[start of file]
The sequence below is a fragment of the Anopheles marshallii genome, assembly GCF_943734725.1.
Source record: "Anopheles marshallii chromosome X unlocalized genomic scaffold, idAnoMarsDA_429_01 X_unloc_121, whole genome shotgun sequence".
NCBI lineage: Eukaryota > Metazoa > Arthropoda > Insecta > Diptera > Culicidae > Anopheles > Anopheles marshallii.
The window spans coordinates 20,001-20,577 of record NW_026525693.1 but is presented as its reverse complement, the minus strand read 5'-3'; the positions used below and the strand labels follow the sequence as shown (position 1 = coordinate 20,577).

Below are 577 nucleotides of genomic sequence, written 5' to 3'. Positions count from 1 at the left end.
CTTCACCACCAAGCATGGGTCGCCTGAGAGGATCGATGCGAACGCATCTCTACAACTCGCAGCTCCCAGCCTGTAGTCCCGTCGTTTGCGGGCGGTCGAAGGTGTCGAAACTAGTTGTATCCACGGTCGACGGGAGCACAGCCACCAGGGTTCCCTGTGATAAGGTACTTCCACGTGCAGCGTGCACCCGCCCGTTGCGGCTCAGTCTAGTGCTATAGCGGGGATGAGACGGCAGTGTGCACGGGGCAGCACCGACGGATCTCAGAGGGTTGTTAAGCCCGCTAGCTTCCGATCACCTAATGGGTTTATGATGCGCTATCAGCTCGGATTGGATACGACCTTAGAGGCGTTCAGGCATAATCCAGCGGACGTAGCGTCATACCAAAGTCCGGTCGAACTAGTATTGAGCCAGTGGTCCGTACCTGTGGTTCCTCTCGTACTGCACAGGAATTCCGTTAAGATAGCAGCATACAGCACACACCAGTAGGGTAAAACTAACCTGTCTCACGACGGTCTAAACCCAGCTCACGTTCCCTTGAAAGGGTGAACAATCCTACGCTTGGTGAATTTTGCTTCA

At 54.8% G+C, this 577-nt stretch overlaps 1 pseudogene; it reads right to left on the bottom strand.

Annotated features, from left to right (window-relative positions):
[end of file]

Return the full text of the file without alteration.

The sequence below is a fragment of the Anopheles marshallii genome, assembly GCF_943734725.1.
Source record: "Anopheles marshallii chromosome X unlocalized genomic scaffold, idAnoMarsDA_429_01 X_unloc_121, whole genome shotgun sequence".
NCBI lineage: Eukaryota > Metazoa > Arthropoda > Insecta > Diptera > Culicidae > Anopheles > Anopheles marshallii.
The window spans coordinates 20,001-20,577 of record NW_026525693.1 but is presented as its reverse complement, the minus strand read 5'-3'; the positions used below and the strand labels follow the sequence as shown (position 1 = coordinate 20,577).

Below are 577 nucleotides of genomic sequence, written 5' to 3'. Positions count from 1 at the left end.
CTTCACCACCAAGCATGGGTCGCCTGAGAGGATCGATGCGAACGCATCTCTACAACTCGCAGCTCCCAGCCTGTAGTCCCGTCGTTTGCGGGCGGTCGAAGGTGTCGAAACTAGTTGTATCCACGGTCGACGGGAGCACAGCCACCAGGGTTCCCTGTGATAAGGTACTTCCACGTGCAGCGTGCACCCGCCCGTTGCGGCTCAGTCTAGTGCTATAGCGGGGATGAGACGGCAGTGTGCACGGGGCAGCACCGACGGATCTCAGAGGGTTGTTAAGCCCGCTAGCTTCCGATCACCTAATGGGTTTATGATGCGCTATCAGCTCGGATTGGATACGACCTTAGAGGCGTTCAGGCATAATCCAGCGGACGTAGCGTCATACCAAAGTCCGGTCGAACTAGTATTGAGCCAGTGGTCCGTACCTGTGGTTCCTCTCGTACTGCACAGGAATTCCGTTAAGATAGCAGCATACAGCACACACCAGTAGGGTAAAACTAACCTGTCTCACGACGGTCTAAACCCAGCTCACGTTCCCTTGAAAGGGTGAACAATCCTACGCTTGGTGAATTTTGCTTCA

At 54.8% G+C, this 577-nt stretch overlaps 1 pseudogene; it reads right to left on the bottom strand.

Annotated features, from left to right (window-relative positions):